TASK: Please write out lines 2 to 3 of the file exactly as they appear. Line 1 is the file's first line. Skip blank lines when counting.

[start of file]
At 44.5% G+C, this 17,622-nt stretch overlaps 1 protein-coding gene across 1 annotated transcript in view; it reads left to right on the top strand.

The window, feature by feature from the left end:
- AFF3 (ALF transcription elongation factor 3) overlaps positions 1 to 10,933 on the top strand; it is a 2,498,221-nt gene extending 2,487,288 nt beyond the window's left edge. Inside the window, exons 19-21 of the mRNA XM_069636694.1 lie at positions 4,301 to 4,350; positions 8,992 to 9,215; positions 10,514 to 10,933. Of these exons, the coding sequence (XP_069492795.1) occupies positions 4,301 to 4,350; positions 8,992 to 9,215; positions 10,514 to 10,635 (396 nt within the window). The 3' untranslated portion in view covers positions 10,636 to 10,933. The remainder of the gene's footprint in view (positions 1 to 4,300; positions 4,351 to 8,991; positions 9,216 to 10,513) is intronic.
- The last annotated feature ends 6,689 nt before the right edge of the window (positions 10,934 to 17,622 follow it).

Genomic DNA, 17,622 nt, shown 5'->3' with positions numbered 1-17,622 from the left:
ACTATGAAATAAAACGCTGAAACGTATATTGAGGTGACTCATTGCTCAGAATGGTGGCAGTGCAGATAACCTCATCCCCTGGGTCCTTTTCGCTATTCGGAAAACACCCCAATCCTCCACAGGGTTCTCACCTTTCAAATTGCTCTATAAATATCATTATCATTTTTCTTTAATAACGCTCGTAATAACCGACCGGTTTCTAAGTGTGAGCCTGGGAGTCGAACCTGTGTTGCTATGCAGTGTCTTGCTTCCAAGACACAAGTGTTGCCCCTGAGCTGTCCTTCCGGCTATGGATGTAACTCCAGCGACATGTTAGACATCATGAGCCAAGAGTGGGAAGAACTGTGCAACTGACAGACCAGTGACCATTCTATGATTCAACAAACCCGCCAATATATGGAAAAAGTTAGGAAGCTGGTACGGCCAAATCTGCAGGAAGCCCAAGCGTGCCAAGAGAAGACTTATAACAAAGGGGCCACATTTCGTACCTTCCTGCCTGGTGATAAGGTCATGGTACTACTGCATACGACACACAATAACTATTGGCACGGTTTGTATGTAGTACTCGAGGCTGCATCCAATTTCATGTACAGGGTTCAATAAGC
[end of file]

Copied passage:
The window, feature by feature from the left end:
- AFF3 (ALF transcription elongation factor 3) overlaps positions 1 to 10,933 on the top strand; it is a 2,498,221-nt gene extending 2,487,288 nt beyond the window's left edge. Inside the window, exons 19-21 of the mRNA XM_069636694.1 lie at positions 4,301 to 4,350; positions 8,992 to 9,215; positions 10,514 to 10,933. Of these exons, the coding sequence (XP_069492795.1) occupies positions 4,301 to 4,350; positions 8,992 to 9,215; positions 10,514 to 10,635 (396 nt within the window). The 3' untranslated portion in view covers positions 10,636 to 10,933. The remainder of the gene's footprint in view (positions 1 to 4,300; positions 4,351 to 8,991; positions 9,216 to 10,513) is intronic.